8 October 2004 Novel biomedical implant interconnects utilizing micromachined LCP
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Abstract
Micro- and nano-MEMS technology is being increasingly exploited in biomedical applications, such as large electrode-count neural prosthesis probe arrays. However, a bottleneck in fully utilizing this technology has been the interconnect between the implanted MEMS device and the external system connected to the implanted device. Since the implanted MEMS device is capable of having a large number of elements, the interconnect must have a sufficient number of electrical connections to communicate with each and every element. Complicating this is the fact that the interconnect requirements may include electrical signals, microfluidics transport and optical signals, all packaged in a miniature biocompatible interconnect cable. Micromachined liquid crystal polymer (LCP) is a promising technology for this application, due to LCP's biocompatibility, chemical inertness, electromechanical properties and its ability to be micromachined. This paper presents the results from the development of surface micromachining techniques compatible with LCP, and is demonstrated in the realization of a prototype micromachined LCP biomedical interconnect device. In particular, the development of the interconnect device demonstrates the realization of biocompatible connectors with high-density ultra-fine pitch electrical traces.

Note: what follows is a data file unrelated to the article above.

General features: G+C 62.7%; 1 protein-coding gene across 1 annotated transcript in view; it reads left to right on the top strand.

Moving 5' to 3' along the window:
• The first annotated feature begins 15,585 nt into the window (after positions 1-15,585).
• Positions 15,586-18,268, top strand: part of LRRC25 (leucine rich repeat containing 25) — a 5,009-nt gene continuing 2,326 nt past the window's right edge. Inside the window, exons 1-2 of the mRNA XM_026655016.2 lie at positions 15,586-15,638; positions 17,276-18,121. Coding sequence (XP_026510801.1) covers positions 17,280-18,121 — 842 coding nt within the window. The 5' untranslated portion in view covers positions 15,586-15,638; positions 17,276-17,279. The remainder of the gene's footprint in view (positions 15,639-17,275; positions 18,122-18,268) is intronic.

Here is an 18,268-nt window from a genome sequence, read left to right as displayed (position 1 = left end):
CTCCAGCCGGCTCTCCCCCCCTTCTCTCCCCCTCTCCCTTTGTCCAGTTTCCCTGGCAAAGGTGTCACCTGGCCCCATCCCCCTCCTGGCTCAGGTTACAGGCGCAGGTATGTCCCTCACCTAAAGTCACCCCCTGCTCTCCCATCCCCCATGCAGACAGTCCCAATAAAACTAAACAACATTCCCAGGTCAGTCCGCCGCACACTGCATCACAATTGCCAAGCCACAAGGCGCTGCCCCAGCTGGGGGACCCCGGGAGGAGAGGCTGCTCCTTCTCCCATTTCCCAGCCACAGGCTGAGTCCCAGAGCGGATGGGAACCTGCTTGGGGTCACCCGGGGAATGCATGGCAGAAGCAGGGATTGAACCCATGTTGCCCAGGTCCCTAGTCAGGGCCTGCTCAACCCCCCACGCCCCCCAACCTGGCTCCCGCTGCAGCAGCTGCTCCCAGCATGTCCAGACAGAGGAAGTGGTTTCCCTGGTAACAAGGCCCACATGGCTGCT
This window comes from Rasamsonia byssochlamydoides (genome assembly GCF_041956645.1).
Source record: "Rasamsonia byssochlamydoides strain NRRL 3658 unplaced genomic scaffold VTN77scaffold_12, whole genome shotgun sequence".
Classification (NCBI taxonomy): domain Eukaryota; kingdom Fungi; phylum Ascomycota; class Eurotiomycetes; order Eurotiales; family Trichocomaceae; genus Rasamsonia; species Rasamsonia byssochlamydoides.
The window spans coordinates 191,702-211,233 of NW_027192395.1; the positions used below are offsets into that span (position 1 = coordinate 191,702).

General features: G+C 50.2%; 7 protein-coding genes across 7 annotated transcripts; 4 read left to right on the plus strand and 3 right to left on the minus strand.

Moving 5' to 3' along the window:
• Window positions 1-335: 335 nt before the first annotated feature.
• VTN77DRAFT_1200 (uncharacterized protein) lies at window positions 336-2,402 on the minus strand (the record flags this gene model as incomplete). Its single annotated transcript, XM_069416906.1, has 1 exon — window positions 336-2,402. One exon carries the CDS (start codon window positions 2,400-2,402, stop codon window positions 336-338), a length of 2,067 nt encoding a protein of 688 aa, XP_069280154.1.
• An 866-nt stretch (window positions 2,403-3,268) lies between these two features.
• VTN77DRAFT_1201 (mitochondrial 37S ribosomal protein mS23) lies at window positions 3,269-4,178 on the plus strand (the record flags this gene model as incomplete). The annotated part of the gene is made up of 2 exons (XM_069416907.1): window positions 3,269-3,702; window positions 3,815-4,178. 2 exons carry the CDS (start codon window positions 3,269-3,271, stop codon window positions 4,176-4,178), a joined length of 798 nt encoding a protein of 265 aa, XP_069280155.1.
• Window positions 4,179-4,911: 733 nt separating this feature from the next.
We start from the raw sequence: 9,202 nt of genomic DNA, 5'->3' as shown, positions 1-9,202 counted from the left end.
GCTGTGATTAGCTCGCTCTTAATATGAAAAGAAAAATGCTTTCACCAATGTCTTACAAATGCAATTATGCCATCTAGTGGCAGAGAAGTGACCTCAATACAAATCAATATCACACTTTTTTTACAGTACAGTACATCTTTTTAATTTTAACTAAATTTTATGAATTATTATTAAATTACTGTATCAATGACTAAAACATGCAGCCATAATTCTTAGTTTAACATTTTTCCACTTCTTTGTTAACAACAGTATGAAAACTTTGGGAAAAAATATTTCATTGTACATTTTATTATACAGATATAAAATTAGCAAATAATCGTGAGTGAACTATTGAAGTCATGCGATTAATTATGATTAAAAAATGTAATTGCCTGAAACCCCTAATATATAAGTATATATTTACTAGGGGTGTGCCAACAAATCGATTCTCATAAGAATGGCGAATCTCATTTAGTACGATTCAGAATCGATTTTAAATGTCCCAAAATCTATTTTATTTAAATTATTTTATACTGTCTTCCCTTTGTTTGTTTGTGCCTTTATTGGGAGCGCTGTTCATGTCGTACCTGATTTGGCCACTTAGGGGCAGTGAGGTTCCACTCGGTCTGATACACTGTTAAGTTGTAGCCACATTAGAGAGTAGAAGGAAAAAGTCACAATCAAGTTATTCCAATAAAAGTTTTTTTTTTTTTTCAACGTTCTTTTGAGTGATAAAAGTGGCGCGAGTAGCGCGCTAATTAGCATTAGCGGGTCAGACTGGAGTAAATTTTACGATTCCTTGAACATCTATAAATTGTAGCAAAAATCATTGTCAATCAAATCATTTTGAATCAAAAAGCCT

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Robert Neal Dean, Jenny Weller, Michael Bozack, Brian Farrell, Linas Jauniskis, Joseph Ting, David Edell, Jamille Hetke, "Novel biomedical implant interconnects utilizing micromachined LCP", Proc. SPIE 5515, Nanoengineering: Fabrication, Properties, Optics, and Devices, (8 October 2004); doi: 10.1117/12.559831; https://doi.org/10.1117/12.559831
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